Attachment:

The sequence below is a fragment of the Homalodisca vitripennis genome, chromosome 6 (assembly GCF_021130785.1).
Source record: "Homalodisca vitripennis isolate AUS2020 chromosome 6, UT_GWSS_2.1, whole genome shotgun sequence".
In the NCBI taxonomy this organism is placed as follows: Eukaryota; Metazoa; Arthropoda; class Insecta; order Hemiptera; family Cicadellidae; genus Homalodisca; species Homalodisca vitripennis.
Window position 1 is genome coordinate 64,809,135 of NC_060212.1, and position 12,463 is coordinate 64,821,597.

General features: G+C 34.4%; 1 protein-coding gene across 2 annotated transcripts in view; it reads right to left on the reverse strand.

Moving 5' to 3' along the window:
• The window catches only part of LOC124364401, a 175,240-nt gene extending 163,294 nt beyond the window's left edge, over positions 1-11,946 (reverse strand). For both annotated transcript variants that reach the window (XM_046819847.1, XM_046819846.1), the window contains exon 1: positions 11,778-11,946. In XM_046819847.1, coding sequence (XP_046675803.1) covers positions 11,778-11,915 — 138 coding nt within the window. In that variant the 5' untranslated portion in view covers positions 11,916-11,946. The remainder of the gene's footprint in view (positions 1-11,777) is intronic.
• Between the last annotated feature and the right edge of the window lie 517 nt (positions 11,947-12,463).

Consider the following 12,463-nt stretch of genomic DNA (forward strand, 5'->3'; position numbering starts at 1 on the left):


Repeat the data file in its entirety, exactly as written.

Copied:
The sequence below is a fragment of the Homalodisca vitripennis genome, chromosome 6 (assembly GCF_021130785.1).
Source record: "Homalodisca vitripennis isolate AUS2020 chromosome 6, UT_GWSS_2.1, whole genome shotgun sequence".
In the NCBI taxonomy this organism is placed as follows: Eukaryota; Metazoa; Arthropoda; class Insecta; order Hemiptera; family Cicadellidae; genus Homalodisca; species Homalodisca vitripennis.
Window position 1 is genome coordinate 64,809,135 of NC_060212.1, and position 12,463 is coordinate 64,821,597.

General features: G+C 34.4%; 1 protein-coding gene across 2 annotated transcripts in view; it reads right to left on the reverse strand.

Moving 5' to 3' along the window:
• The window catches only part of LOC124364401, a 175,240-nt gene extending 163,294 nt beyond the window's left edge, over positions 1-11,946 (reverse strand). For both annotated transcript variants that reach the window (XM_046819847.1, XM_046819846.1), the window contains exon 1: positions 11,778-11,946. In XM_046819847.1, coding sequence (XP_046675803.1) covers positions 11,778-11,915 — 138 coding nt within the window. In that variant the 5' untranslated portion in view covers positions 11,916-11,946. The remainder of the gene's footprint in view (positions 1-11,777) is intronic.
• Between the last annotated feature and the right edge of the window lie 517 nt (positions 11,947-12,463).

Consider the following 12,463-nt stretch of genomic DNA (forward strand, 5'->3'; position numbering starts at 1 on the left):